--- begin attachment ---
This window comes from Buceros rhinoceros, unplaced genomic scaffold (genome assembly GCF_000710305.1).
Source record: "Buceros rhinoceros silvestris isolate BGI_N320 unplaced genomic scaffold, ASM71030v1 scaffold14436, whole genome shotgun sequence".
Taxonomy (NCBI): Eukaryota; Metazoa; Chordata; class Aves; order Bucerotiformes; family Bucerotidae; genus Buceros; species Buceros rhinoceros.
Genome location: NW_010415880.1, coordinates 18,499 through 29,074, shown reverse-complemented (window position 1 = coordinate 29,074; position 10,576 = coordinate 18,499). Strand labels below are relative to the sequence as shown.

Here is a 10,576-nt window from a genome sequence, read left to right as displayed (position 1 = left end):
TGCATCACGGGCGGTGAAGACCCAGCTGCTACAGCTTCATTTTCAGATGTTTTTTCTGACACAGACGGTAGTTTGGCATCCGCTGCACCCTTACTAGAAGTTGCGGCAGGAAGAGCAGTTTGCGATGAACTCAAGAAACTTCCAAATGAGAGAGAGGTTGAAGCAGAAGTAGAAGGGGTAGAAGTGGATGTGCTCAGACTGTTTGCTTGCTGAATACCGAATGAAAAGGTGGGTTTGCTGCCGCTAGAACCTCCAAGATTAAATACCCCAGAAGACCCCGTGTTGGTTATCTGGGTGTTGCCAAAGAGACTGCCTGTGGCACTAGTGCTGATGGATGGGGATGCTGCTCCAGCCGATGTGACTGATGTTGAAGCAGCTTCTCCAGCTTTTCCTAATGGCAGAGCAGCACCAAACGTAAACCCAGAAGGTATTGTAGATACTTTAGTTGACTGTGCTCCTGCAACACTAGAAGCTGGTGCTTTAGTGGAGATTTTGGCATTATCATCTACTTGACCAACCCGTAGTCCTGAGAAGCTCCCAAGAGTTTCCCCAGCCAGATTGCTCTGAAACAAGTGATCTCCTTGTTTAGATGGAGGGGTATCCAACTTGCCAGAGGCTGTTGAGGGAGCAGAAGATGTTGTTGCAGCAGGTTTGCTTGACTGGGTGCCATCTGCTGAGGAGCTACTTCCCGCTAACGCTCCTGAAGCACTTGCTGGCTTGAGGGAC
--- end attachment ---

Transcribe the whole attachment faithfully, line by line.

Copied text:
This window comes from Buceros rhinoceros, unplaced genomic scaffold (genome assembly GCF_000710305.1).
Source record: "Buceros rhinoceros silvestris isolate BGI_N320 unplaced genomic scaffold, ASM71030v1 scaffold14436, whole genome shotgun sequence".
Taxonomy (NCBI): Eukaryota; Metazoa; Chordata; class Aves; order Bucerotiformes; family Bucerotidae; genus Buceros; species Buceros rhinoceros.
Genome location: NW_010415880.1, coordinates 18,499 through 29,074, shown reverse-complemented (window position 1 = coordinate 29,074; position 10,576 = coordinate 18,499). Strand labels below are relative to the sequence as shown.

Here is a 10,576-nt window from a genome sequence, read left to right as displayed (position 1 = left end):
TGCATCACGGGCGGTGAAGACCCAGCTGCTACAGCTTCATTTTCAGATGTTTTTTCTGACACAGACGGTAGTTTGGCATCCGCTGCACCCTTACTAGAAGTTGCGGCAGGAAGAGCAGTTTGCGATGAACTCAAGAAACTTCCAAATGAGAGAGAGGTTGAAGCAGAAGTAGAAGGGGTAGAAGTGGATGTGCTCAGACTGTTTGCTTGCTGAATACCGAATGAAAAGGTGGGTTTGCTGCCGCTAGAACCTCCAAGATTAAATACCCCAGAAGACCCCGTGTTGGTTATCTGGGTGTTGCCAAAGAGACTGCCTGTGGCACTAGTGCTGATGGATGGGGATGCTGCTCCAGCCGATGTGACTGATGTTGAAGCAGCTTCTCCAGCTTTTCCTAATGGCAGAGCAGCACCAAACGTAAACCCAGAAGGTATTGTAGATACTTTAGTTGACTGTGCTCCTGCAACACTAGAAGCTGGTGCTTTAGTGGAGATTTTGGCATTATCATCTACTTGACCAACCCGTAGTCCTGAGAAGCTCCCAAGAGTTTCCCCAGCCAGATTGCTCTGAAACAAGTGATCTCCTTGTTTAGATGGAGGGGTATCCAACTTGCCAGAGGCTGTTGAGGGAGCAGAAGATGTTGTTGCAGCAGGTTTGCTTGACTGGGTGCCATCTGCTGAGGAGCTACTTCCCGCTAACGCTCCTGAAGCACTTGCTGGCTTGAGGGAC